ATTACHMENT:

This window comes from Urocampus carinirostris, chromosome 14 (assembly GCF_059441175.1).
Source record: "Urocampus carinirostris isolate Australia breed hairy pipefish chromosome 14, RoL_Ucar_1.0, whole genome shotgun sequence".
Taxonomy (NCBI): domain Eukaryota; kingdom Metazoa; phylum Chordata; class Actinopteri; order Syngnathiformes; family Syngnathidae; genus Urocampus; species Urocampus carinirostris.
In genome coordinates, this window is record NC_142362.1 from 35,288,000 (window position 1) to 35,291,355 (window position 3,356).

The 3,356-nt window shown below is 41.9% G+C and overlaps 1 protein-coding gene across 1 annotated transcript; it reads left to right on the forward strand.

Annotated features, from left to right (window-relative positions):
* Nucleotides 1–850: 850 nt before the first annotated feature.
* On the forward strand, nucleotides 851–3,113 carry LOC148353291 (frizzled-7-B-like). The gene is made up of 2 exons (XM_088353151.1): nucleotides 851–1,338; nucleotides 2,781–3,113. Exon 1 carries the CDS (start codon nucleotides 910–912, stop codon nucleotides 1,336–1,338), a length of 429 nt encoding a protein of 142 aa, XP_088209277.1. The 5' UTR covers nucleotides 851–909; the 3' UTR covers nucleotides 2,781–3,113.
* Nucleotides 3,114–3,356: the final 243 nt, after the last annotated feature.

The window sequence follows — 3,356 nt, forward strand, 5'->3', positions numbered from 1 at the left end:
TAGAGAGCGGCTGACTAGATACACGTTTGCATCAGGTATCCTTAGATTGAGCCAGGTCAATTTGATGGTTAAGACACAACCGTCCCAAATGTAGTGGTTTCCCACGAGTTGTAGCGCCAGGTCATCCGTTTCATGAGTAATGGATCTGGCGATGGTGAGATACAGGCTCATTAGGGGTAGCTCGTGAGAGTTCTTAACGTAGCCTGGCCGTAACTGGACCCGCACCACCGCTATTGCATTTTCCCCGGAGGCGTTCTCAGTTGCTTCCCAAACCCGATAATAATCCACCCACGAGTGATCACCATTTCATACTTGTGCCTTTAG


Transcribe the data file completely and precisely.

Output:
This window comes from Urocampus carinirostris, chromosome 14 (assembly GCF_059441175.1).
Source record: "Urocampus carinirostris isolate Australia breed hairy pipefish chromosome 14, RoL_Ucar_1.0, whole genome shotgun sequence".
Taxonomy (NCBI): domain Eukaryota; kingdom Metazoa; phylum Chordata; class Actinopteri; order Syngnathiformes; family Syngnathidae; genus Urocampus; species Urocampus carinirostris.
In genome coordinates, this window is record NC_142362.1 from 35,288,000 (window position 1) to 35,291,355 (window position 3,356).

The 3,356-nt window shown below is 41.9% G+C and overlaps 1 protein-coding gene across 1 annotated transcript; it reads left to right on the forward strand.

Annotated features, from left to right (window-relative positions):
* Nucleotides 1–850: 850 nt before the first annotated feature.
* On the forward strand, nucleotides 851–3,113 carry LOC148353291 (frizzled-7-B-like). The gene is made up of 2 exons (XM_088353151.1): nucleotides 851–1,338; nucleotides 2,781–3,113. Exon 1 carries the CDS (start codon nucleotides 910–912, stop codon nucleotides 1,336–1,338), a length of 429 nt encoding a protein of 142 aa, XP_088209277.1. The 5' UTR covers nucleotides 851–909; the 3' UTR covers nucleotides 2,781–3,113.
* Nucleotides 3,114–3,356: the final 243 nt, after the last annotated feature.

The window sequence follows — 3,356 nt, forward strand, 5'->3', positions numbered from 1 at the left end:
TAGAGAGCGGCTGACTAGATACACGTTTGCATCAGGTATCCTTAGATTGAGCCAGGTCAATTTGATGGTTAAGACACAACCGTCCCAAATGTAGTGGTTTCCCACGAGTTGTAGCGCCAGGTCATCCGTTTCATGAGTAATGGATCTGGCGATGGTGAGATACAGGCTCATTAGGGGTAGCTCGTGAGAGTTCTTAACGTAGCCTGGCCGTAACTGGACCCGCACCACCGCTATTGCATTTTCCCCGGAGGCGTTCTCAGTTGCTTCCCAAACCCGATAATAATCCACCCACGAGTGATCACCATTTCATACTTGTGCCTTTAG